These past couple weeks of December, I’ve been trying to brainstorm why everyone looks forward to Christmas. The solid answer seems to be that it all boils down to traditions.
Each family has their own – some obscure and unique, others loaned from culture, but every one treasured. To list each special and Pless-like tradition my family has accumulated over time would make the paper as long as Santa’s toy list, (and then some), but they are literally the reasons I crave Christmastime in the midst of the hottest day in July.
Of course – the tree. How can anyone start the month of December with no fir tree immediately dropping pine needles with each step as you carry it into the living room. It made Mother (and the cat) crazy, wafting its distinct woody scent through the house. She would pull out the largest boxes of antique ornaments I had ever seen from the attic to (gently) hang on each branch, complete with tinsel made from actual aluminum that she kept in its original 1950s cartoon-illustrated cardboard box. She and Daddy would wind strings of large multi-colored bulb lights that flickered and a never-ending strand of bubble lights around the tree, carefully placing each light in a perfect spot for all to admire. And as the baby in the family, I would place the ancient revolving, red North Star at the top as a final hurrah! I would literally sit in front of the tree every day, admiring the family’s work, as the cat contemplated which antique ornament would be his next victim. Between the loose needles smashed into the Persian rug and the daily shattering of a 100-year-old ball or tiny glass trumpet, Mother was undoubtedly anticipating the first Thursday of the new year when it was time to clean up and put everything away.
Grandpa was a diabetic, so naturally on Christmas Eve, he wanted pizza and Coke, followed by some sort of dessert and coffee (decaf, of course). As long as I can remember, he invested in pizza as Mother and I prepared some sort of delicious sweet—indulging Grandpa in his sweet-and-salty tooth and giving us a break to prepare for Christmas morning brunch. Although he took the majority of leftovers home with him, we kept a little for ourselves to have as appetizers on Christmas morning, because nothing tastes better than cold pizza and Diet Coke on such a special morning (except bacon-wrapped Tater Tots).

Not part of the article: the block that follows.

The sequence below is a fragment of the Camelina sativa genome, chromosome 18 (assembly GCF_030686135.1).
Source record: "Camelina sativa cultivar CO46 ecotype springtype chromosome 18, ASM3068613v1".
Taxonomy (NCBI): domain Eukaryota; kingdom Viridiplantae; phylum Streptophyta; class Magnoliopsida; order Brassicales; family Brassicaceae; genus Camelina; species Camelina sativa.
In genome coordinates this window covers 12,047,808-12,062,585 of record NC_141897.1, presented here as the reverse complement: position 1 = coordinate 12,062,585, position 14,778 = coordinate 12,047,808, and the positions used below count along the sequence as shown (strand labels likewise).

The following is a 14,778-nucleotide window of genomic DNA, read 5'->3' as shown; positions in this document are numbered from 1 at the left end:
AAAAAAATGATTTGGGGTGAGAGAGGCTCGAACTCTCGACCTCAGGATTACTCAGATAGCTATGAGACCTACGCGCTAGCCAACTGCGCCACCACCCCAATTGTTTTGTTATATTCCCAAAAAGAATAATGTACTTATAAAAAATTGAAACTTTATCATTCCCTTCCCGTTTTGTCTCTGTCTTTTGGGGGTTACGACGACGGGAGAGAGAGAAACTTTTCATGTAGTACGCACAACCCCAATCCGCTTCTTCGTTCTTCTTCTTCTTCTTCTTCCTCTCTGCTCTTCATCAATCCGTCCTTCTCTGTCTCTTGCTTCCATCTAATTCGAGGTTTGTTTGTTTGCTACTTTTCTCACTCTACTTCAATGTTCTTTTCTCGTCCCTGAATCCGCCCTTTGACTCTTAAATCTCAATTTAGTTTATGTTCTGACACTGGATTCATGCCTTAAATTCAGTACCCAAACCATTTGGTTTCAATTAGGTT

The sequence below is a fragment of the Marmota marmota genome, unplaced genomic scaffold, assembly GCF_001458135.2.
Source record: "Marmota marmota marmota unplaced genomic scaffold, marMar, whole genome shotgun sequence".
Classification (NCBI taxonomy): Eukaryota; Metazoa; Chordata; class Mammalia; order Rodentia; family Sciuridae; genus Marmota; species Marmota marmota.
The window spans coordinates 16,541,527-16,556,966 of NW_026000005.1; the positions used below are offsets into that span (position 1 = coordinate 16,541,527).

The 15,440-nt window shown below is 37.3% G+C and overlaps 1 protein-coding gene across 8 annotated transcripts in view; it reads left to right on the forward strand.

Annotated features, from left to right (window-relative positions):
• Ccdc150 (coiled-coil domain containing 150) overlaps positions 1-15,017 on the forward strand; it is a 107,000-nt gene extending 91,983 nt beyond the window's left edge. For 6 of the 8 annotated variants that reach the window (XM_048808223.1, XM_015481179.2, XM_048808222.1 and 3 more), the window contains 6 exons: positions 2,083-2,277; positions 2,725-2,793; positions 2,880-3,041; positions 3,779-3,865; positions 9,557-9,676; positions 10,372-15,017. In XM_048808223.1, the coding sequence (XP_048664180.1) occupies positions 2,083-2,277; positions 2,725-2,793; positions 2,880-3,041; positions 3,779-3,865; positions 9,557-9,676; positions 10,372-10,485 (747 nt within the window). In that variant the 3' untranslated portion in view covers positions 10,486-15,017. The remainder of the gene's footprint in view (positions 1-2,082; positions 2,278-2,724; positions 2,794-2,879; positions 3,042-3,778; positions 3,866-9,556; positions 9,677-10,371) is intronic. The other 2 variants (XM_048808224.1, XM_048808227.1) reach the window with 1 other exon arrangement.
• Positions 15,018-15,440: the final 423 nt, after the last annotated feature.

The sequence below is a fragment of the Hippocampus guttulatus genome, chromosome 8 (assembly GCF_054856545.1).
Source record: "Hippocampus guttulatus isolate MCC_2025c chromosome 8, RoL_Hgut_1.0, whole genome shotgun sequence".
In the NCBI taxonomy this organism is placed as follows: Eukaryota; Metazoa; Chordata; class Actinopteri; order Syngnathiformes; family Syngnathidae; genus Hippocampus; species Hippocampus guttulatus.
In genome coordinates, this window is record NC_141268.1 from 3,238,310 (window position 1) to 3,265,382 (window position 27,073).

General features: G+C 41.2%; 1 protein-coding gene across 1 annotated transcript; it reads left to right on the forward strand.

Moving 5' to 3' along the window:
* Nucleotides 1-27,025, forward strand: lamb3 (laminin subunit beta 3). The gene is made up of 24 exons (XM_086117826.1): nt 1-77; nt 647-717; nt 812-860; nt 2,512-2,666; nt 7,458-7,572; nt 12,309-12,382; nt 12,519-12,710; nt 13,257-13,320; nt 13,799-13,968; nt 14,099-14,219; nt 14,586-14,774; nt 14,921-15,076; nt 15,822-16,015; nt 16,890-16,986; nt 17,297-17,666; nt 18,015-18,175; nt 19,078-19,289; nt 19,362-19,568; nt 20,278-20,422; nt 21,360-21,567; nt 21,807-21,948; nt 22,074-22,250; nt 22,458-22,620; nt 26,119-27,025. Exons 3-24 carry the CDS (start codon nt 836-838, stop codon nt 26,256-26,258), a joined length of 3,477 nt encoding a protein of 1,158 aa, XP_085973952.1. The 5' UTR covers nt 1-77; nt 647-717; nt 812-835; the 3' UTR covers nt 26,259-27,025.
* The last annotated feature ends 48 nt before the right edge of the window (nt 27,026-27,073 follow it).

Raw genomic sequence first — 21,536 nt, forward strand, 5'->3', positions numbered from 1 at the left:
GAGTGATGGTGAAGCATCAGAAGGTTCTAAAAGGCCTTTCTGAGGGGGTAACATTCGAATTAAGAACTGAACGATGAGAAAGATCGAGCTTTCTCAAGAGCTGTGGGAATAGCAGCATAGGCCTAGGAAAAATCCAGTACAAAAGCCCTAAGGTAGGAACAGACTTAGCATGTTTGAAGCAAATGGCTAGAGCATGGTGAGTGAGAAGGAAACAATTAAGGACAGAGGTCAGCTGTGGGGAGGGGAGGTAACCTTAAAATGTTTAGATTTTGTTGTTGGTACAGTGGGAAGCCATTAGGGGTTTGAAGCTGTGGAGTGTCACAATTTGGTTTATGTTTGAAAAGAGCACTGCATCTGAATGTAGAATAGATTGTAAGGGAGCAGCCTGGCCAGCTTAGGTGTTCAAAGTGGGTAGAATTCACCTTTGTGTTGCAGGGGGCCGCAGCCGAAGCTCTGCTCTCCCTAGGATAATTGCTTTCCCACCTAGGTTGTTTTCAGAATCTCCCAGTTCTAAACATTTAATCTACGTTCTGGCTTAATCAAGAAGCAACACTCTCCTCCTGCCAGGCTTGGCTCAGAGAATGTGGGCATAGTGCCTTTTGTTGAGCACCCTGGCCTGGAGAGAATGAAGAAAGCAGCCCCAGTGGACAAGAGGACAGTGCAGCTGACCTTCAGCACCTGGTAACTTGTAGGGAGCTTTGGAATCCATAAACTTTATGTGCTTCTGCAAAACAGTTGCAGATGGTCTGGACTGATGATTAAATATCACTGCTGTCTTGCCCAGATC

As soon as my body got the faintest hint that morning had broken (hardly ever after 5:30 or 6 a.m.), I burst out of bed and flew down the stairs to see what Santa had awarded me for the year of Good Girlness. The year that “Santa had to leave and come back because a certain little girl came downstairs too early,” Mother installed a hook lock on the door at the bottom of the staircase to use on the occasions that I was up too early. (That was the year I had begged for a Felicity American Girl doll. How could I wait any longer than 2 a.m.? Surely Santa had already come and gone by that time). To me, nothing looked more beautiful than the tree so thoughtfully decorated, with elegantly-wrapped gifts placed “just so” underneath, and the hand-crocheted stockings our mother had made for us brimming over with specific goodies for each of us.
Remembering that morning each year reminds me what it is about the season that makes us yearn for it: family traditions. My best memories are those in front of the tree, colorfully and brightly lit, with cold pizza and our goodies in hand, and the old JVC log-sized video camera sitting atop Mother or Daddy’s shoulder.
I only have a couple more years to enjoy the traditions my parents established for my family before I’m on my own. I will cherish them and look forward to each one, because now I’m reaching the point where I will be deciding how to borrow and create my own traditions to carry out each year. Knowing how I was when I was growing up and the potential of what my kids could be, God willing, I think my own traditions will include a hook lock!